At the ideal rearing temperature, omnivorous freshwater fish may not require dietary phospholipid inclusion, because their ability to synthesize phospholipids de novo is sufficient for adequate physiological function. However, at low temperatures, the nutritional requirements of freshwater fish, especially lipid requirements, may change given their ectothermic conditions and inherent metabolic changes. For instance, biological membranes undergo homeo-viscous adaptation, which involves the remodeling of the phospholipid membrane portion. Remodeling primarily comprises changes in the fatty acid composition and proportion of phospholipid headgroups. Therefore, our findings showed that phospholipid inclusion in Nile tilapia diets can significantly contribute to improved growth performance at suboptimal temperatures.

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The improvement in feed utilization observed in our study may be related to the higher digestibility of nutrients conferred by soy lecithin due to its emulsifying properties that improve feed digestion. The mode of action of emulsifiers is related to increasing the active surface of lipids and promoting the formation of micelles (lipid molecules that arrange themselves in a spherical form in aqueous solutions) by fatty acids, a step that is crucial for the digestion and absorption of lipids. Thus, evaluating products to improve intestinal digestion and lipid absorption, thereby improving nutrient utilization, is an important strategy for increasing the sustainability of Nile tilapia farming at lower-than-optimal temperatures.

Our findings also show that, despite the low temperature, the inclusion of soy lecithin improved the digestibility of total lipids, polar lipids, and fatty acid groups such as saturated fatty acids (SFA), polyunsaturated fatty acids (PUFA), and monounsaturated fatty acids (MUFA). An improvement in nutrient digestibility and thus a higher intake of digestible nutrients in the diet with 43.0 grams per kg of lecithin corroborate the greater growth of fish fed soy lecithin. There was also an increase in the digestible consumption of such nutrients, resulting in the highest consumption of digestible energy, which supported the highest performance found in fish fed soy lecithin supplemented within the range of 42 to 50 grams per kg.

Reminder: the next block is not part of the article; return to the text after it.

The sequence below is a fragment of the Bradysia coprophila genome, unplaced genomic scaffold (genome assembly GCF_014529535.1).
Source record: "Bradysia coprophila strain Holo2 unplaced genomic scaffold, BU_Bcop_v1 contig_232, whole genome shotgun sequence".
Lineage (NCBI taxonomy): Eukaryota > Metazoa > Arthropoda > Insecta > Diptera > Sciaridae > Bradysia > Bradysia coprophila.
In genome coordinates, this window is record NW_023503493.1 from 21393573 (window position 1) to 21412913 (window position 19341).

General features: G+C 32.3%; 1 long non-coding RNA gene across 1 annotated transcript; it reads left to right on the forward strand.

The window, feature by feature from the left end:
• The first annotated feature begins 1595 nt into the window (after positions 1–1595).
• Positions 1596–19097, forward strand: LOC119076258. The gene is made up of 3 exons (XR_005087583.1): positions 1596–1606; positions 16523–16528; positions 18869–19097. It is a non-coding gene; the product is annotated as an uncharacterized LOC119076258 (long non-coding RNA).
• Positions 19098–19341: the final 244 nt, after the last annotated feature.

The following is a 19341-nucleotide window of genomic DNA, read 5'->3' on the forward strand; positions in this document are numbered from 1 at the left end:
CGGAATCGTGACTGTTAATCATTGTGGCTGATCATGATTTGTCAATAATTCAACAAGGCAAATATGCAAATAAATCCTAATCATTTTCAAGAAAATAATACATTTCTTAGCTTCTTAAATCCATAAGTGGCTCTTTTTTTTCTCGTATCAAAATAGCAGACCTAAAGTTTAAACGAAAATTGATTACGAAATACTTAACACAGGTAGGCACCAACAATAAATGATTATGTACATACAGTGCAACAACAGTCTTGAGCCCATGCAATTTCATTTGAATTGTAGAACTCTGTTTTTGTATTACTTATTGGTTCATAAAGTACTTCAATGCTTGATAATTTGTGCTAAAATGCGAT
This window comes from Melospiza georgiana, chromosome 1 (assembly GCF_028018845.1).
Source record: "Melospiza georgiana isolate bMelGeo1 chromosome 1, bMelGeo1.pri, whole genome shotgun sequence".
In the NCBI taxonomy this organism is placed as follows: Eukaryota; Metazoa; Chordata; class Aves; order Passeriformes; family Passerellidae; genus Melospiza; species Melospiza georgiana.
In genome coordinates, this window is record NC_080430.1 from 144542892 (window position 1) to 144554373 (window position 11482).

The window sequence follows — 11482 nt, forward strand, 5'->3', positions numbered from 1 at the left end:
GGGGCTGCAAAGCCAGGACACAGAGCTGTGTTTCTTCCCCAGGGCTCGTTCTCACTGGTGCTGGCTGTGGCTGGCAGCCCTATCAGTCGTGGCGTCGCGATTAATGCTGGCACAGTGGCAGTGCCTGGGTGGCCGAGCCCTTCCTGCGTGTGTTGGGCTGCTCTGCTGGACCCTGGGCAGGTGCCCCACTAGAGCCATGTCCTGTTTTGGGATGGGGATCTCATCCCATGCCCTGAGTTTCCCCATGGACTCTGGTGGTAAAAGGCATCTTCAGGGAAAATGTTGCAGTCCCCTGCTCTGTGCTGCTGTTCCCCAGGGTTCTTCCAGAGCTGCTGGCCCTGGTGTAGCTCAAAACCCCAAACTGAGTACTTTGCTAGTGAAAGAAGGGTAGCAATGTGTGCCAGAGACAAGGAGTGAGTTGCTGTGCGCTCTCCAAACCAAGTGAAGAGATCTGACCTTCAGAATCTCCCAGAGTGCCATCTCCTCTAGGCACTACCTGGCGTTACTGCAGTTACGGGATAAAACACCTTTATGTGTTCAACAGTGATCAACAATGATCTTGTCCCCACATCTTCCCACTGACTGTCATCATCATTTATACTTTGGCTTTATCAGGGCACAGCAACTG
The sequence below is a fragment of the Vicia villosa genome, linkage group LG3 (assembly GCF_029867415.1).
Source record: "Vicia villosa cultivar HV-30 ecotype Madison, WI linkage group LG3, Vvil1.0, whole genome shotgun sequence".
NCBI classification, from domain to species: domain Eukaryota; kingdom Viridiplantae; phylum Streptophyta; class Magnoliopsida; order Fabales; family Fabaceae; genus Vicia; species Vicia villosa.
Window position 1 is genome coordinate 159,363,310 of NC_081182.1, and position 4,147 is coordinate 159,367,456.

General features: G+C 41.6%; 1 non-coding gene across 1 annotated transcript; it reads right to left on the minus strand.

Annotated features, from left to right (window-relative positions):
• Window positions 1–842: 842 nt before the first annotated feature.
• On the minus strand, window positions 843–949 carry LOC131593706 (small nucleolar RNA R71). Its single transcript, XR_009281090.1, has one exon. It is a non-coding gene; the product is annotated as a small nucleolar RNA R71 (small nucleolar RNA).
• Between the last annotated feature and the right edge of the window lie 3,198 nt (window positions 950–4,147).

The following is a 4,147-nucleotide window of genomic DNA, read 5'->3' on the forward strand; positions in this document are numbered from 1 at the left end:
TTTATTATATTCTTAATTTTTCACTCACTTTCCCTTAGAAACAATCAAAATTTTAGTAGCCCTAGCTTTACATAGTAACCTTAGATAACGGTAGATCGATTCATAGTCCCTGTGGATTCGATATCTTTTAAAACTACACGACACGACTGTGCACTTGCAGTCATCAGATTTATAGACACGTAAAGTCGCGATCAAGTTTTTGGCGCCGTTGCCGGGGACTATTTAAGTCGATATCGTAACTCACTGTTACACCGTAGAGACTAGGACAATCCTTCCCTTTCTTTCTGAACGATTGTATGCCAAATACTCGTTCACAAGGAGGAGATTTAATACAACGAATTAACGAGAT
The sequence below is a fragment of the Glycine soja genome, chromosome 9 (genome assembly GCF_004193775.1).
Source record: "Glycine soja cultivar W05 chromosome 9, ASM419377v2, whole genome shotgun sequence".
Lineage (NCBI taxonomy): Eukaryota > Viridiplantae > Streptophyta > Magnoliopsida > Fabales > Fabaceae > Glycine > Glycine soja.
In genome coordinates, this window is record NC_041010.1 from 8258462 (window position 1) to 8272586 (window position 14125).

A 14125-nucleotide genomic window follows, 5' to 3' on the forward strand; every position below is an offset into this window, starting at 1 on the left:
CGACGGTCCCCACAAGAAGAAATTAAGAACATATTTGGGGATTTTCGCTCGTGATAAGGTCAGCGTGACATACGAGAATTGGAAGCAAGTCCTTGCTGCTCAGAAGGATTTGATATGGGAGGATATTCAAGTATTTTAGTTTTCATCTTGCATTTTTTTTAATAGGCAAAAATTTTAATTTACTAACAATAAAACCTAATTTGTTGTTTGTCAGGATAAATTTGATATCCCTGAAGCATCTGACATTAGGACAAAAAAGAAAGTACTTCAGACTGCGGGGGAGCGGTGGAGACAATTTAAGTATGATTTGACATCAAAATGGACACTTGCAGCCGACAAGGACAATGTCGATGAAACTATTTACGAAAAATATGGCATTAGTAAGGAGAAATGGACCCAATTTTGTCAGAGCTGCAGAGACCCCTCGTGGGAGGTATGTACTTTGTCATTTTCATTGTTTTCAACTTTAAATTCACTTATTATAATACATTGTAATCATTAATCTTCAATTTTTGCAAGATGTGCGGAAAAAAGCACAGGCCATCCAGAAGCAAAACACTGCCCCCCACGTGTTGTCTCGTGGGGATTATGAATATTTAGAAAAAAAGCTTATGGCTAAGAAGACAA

The positive biological responses of Nile tilapia to the dietary inclusion of soy lecithin make it an excellent choice for winter diets, especially considering its wide availability in the market. While fishmeal is also a good source of phospholipids, its use is often not economically feasible in Nile tilapia commercial diets, which increases the relevance of using a plant phospholipid source such as soy lecithin. More studies should be conducted to evaluate how phospholipid sources, particularly soy lecithin, affect fish immune responses to the various challenges imposed by farming.


This is the first report of growth performance improvements in Nile tilapia when fed diets containing soy lecithin and raised at a suboptimal temperature. An improvement in growth and feed efficiency and a beneficial reduction in viscerosomatic and hepatosomatic indices were also observed because of the dietary inclusion of soy lecithin.

Through our modeling, we found that soy lecithin inclusion at 42.2 grams per kg was the best for weight gain and 49.8 grams per kg was best for feed efficiency, while inclusion at 50.2 grams per kg resulted in the lowest accumulation of body fat and 43.0 grams per kg improved digestible energy and digestible nutrient intake.

Overall, our findings show that the best inclusion level of soy lecithin in fall/spring diets for Nile tilapia juveniles housed at low temperatures is within the range of 42 to 50 grams per kg.